"Considering the fact that the results of the peer-reviewed comprehensive scientific assessments under AR5 and the work of 2013-15 review will be available only in the time frame of 2015... the only available time frame for making scientific assessment of the mitigation efforts by all Parties is the post-2020 period," India argues.
India's per capita emissions and income are still relatively low, and will remain so until beyond 2020 at current rates of growth.
But the validity of its argument will be questioned on the basis that some non-Annex 1 countries, such as the Gulf states, already have higher per capita emissions than some in Annex 1.
And the biggest elephant in that particular room is the great leap forward in China's per capita emissions that could take it past the EU average well before 2020.
The EU's submission is the one that really breaks new ground, by demanding that this issue be put on the table and formally discussed.
Developing country submissions (including those from India, Bolivia and Ecuador) all use the familiar form of words enshrined in the UNFCCC - that countries should take action on the basis of "common but differentiated responsibilities and respective capabilities".
Where the EU breaks new ground is by pointing out formally that these things change.
"The new agreement to be negotiated... should include mitigation commitments for all Parties and in particular all major economies taking into account that responsibilities and capabilities are differentiated but evolve over time and that the agreement should reflect those evolving realities by including a spectrum of commitments in a dynamic way," it says.
In other words - if you get rich fast and your emissions rise accordingly, you should expect to shoulder a bigger share of the global emission-cutting burden.
The EU also backs the Aosis arguments for swift action.
"The scale of the global mitigation challenge beyond 2020 is strongly dependent on successful pre-2020 mitigation; the feasible emission pathways and future mitigation costs beyond 2020 depend to a large extent on the ability to transform investment patterns within the next few years."
The EU argues that a number of initiatives are in train outside the UNFCCC that could and should play a major role in the next few years:
- curbing emission of gases such as HFCs under the Montreal Protocol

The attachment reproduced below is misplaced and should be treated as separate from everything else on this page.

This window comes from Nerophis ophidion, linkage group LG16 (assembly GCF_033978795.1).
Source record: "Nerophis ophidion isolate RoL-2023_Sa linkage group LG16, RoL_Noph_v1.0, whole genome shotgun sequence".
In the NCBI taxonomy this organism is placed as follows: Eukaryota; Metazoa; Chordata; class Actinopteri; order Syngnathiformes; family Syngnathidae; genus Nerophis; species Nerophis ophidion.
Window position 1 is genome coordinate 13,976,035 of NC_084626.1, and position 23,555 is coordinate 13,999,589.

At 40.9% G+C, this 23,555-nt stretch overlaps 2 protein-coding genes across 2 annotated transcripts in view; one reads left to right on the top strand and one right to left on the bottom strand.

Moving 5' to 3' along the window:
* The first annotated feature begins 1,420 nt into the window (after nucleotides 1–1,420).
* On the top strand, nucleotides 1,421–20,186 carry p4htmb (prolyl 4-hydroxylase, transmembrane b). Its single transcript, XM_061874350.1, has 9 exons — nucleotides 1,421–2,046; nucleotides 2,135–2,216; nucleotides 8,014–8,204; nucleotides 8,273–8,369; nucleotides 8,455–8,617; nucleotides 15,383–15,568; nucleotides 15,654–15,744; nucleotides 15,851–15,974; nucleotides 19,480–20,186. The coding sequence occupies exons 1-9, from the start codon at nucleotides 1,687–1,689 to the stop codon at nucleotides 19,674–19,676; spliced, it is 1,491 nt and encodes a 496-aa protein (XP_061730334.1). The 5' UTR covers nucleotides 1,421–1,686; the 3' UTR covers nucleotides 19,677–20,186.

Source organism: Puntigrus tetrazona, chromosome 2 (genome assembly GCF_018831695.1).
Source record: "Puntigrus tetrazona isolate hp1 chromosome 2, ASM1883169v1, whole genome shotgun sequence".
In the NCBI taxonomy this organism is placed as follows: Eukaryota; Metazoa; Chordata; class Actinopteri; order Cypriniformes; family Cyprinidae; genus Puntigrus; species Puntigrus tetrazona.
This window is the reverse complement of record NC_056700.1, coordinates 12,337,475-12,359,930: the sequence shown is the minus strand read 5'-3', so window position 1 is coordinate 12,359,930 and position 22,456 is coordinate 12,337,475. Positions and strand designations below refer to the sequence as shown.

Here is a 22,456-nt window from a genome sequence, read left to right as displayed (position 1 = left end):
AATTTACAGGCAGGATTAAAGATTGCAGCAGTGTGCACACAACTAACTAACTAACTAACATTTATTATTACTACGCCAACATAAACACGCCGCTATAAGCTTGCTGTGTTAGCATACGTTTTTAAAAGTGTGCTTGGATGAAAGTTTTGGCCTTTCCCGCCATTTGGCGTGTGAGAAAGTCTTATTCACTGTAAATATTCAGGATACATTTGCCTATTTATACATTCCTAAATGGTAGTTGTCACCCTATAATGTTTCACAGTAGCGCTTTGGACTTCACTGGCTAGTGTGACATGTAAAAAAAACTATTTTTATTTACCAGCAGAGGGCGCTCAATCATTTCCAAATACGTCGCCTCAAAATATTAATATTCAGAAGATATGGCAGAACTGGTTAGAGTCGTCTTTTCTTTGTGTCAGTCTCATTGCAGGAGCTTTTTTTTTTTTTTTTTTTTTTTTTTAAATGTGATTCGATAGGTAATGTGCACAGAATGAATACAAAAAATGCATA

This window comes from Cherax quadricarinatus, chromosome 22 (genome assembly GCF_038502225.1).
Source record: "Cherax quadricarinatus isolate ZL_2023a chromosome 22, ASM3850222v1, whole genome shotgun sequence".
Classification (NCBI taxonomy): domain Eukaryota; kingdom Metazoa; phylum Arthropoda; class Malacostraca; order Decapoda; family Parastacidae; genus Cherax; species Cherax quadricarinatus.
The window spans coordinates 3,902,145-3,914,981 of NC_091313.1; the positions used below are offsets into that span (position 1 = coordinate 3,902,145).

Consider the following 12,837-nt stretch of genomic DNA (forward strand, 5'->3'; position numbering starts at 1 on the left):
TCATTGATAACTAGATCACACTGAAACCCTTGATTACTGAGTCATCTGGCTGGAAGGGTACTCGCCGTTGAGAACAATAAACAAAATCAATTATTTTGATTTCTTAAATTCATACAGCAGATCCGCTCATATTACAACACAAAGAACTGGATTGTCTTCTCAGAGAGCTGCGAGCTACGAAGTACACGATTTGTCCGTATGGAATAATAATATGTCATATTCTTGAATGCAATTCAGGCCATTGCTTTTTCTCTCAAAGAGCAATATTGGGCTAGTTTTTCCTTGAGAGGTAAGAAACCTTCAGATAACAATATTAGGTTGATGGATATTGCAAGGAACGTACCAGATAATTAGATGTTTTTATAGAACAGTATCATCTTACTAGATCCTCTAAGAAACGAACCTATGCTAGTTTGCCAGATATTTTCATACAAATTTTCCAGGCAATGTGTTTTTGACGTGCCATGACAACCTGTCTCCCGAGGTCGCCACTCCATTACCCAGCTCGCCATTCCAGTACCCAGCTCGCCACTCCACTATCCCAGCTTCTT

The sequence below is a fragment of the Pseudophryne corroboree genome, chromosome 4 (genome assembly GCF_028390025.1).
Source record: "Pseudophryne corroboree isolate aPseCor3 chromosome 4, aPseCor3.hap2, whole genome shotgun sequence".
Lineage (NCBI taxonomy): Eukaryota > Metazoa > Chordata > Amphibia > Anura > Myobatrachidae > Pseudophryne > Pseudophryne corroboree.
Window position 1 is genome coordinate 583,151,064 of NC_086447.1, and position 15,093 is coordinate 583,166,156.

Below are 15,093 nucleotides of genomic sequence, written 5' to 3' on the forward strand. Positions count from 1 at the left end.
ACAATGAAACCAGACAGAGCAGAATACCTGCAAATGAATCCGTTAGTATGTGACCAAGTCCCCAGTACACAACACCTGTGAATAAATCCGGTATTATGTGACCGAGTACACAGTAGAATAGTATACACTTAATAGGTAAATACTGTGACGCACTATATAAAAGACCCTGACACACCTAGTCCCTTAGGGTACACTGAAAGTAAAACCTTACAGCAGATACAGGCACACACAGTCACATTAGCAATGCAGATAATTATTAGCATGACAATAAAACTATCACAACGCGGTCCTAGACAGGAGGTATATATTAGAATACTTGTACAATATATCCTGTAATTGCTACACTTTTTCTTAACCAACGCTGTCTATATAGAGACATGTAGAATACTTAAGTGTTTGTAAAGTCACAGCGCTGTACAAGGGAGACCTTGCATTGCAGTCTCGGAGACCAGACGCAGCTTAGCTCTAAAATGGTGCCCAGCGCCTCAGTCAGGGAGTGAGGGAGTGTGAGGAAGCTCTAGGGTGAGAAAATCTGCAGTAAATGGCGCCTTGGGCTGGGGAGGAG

- addressing emissions from international aviation and shipping through the appropriate organisations
- phasing out fossil fuel subsidies
- increasing uptake of renewable technologies
- curbing short-lived warming substances such as black carbon and methane.
The remaining key submission posted on the UNFCCC site at the time of writing comes from the US.
It finds some common ground with the EU in advocating an end to fossil fuel subsidies, swift action on aviation and shipping emissions, and mobilising investment in clean technologies.
However, on the subject of whether governments' existing 2020 targets should be strengthened, there's a strong hint of a "no" in the form of words that its endlessly inventive lawyers have crafted:
"Although the work plan should seek to encourage all Parties to enhance their mitigation efforts to the greatest extent possible, the work plan should also respect the integrity of Parties' nationally derived targets and actions and limitations inherent in taking economically sound mitigation policies at a national level."
As the US is the country most responsible for the gap between the 25-40% ambition recommended by the IPCC and the 13-18% level noted by Aosis, it's hard to see quite how that gap can be bridged without the US being willing and able to do a bit of swift enhancing.
The first official talks on the Durban Platform happen in May. But the negotiating positions of some of the major players - no China yet, or Saudi Arabia or Russia or Japan - seem pretty clear and, for the most part, pretty familiar.